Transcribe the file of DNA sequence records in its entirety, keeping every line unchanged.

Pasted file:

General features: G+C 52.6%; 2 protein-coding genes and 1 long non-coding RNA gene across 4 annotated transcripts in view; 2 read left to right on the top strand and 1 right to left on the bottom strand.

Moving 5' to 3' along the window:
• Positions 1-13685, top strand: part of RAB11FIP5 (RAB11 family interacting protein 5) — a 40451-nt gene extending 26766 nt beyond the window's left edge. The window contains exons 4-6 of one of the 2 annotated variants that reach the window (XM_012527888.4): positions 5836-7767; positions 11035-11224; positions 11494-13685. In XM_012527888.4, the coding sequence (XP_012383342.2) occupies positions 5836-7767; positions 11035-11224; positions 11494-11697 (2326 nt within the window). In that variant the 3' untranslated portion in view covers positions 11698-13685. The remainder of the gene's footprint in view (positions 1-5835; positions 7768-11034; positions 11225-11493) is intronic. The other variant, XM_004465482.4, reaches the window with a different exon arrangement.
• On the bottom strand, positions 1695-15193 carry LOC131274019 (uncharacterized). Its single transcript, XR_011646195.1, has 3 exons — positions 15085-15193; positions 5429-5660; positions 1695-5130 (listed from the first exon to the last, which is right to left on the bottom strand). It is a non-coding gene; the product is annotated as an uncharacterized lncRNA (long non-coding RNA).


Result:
General features: G+C 52.6%; 2 protein-coding genes and 1 long non-coding RNA gene across 4 annotated transcripts in view; 2 read left to right on the top strand and 1 right to left on the bottom strand.

Moving 5' to 3' along the window:
• Positions 1-13685, top strand: part of RAB11FIP5 (RAB11 family interacting protein 5) — a 40451-nt gene extending 26766 nt beyond the window's left edge. The window contains exons 4-6 of one of the 2 annotated variants that reach the window (XM_012527888.4): positions 5836-7767; positions 11035-11224; positions 11494-13685. In XM_012527888.4, the coding sequence (XP_012383342.2) occupies positions 5836-7767; positions 11035-11224; positions 11494-11697 (2326 nt within the window). In that variant the 3' untranslated portion in view covers positions 11698-13685. The remainder of the gene's footprint in view (positions 1-5835; positions 7768-11034; positions 11225-11493) is intronic. The other variant, XM_004465482.4, reaches the window with a different exon arrangement.
• On the bottom strand, positions 1695-15193 carry LOC131274019 (uncharacterized). Its single transcript, XR_011646195.1, has 3 exons — positions 15085-15193; positions 5429-5660; positions 1695-5130 (listed from the first exon to the last, which is right to left on the bottom strand). It is a non-coding gene; the product is annotated as an uncharacterized lncRNA (long non-coding RNA).